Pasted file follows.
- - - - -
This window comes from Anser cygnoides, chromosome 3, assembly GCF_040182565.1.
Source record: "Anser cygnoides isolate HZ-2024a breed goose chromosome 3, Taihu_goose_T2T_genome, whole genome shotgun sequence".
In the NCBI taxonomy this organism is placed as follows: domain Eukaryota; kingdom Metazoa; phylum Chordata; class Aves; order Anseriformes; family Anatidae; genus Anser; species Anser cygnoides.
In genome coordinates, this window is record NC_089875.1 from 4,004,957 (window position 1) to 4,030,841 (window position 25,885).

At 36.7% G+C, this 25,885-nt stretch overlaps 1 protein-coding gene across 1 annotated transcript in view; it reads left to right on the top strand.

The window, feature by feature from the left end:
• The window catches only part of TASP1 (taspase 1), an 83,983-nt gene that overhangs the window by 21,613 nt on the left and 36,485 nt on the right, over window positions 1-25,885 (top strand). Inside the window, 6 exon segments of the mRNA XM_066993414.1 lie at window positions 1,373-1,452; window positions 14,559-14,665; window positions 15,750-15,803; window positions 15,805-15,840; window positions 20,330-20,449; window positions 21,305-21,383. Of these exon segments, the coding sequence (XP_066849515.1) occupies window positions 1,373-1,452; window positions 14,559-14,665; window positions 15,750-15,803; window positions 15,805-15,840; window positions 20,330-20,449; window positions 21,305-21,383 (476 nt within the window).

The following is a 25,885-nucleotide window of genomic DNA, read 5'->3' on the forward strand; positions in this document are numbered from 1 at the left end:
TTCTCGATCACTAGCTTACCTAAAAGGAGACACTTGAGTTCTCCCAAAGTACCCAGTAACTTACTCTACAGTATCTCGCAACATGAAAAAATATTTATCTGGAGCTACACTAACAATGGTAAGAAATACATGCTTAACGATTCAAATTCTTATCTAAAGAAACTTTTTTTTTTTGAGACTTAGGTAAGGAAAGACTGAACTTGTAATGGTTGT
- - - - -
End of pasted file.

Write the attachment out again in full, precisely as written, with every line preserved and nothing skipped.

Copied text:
This window comes from Anser cygnoides, chromosome 3, assembly GCF_040182565.1.
Source record: "Anser cygnoides isolate HZ-2024a breed goose chromosome 3, Taihu_goose_T2T_genome, whole genome shotgun sequence".
In the NCBI taxonomy this organism is placed as follows: domain Eukaryota; kingdom Metazoa; phylum Chordata; class Aves; order Anseriformes; family Anatidae; genus Anser; species Anser cygnoides.
In genome coordinates, this window is record NC_089875.1 from 4,004,957 (window position 1) to 4,030,841 (window position 25,885).

At 36.7% G+C, this 25,885-nt stretch overlaps 1 protein-coding gene across 1 annotated transcript in view; it reads left to right on the top strand.

The window, feature by feature from the left end:
• The window catches only part of TASP1 (taspase 1), an 83,983-nt gene that overhangs the window by 21,613 nt on the left and 36,485 nt on the right, over window positions 1-25,885 (top strand). Inside the window, 6 exon segments of the mRNA XM_066993414.1 lie at window positions 1,373-1,452; window positions 14,559-14,665; window positions 15,750-15,803; window positions 15,805-15,840; window positions 20,330-20,449; window positions 21,305-21,383. Of these exon segments, the coding sequence (XP_066849515.1) occupies window positions 1,373-1,452; window positions 14,559-14,665; window positions 15,750-15,803; window positions 15,805-15,840; window positions 20,330-20,449; window positions 21,305-21,383 (476 nt within the window).

The following is a 25,885-nucleotide window of genomic DNA, read 5'->3' on the forward strand; positions in this document are numbered from 1 at the left end:
TTCTCGATCACTAGCTTACCTAAAAGGAGACACTTGAGTTCTCCCAAAGTACCCAGTAACTTACTCTACAGTATCTCGCAACATGAAAAAATATTTATCTGGAGCTACACTAACAATGGTAAGAAATACATGCTTAACGATTCAAATTCTTATCTAAAGAAACTTTTTTTTTTTGAGACTTAGGTAAGGAAAGACTGAACTTGTAATGGTTGT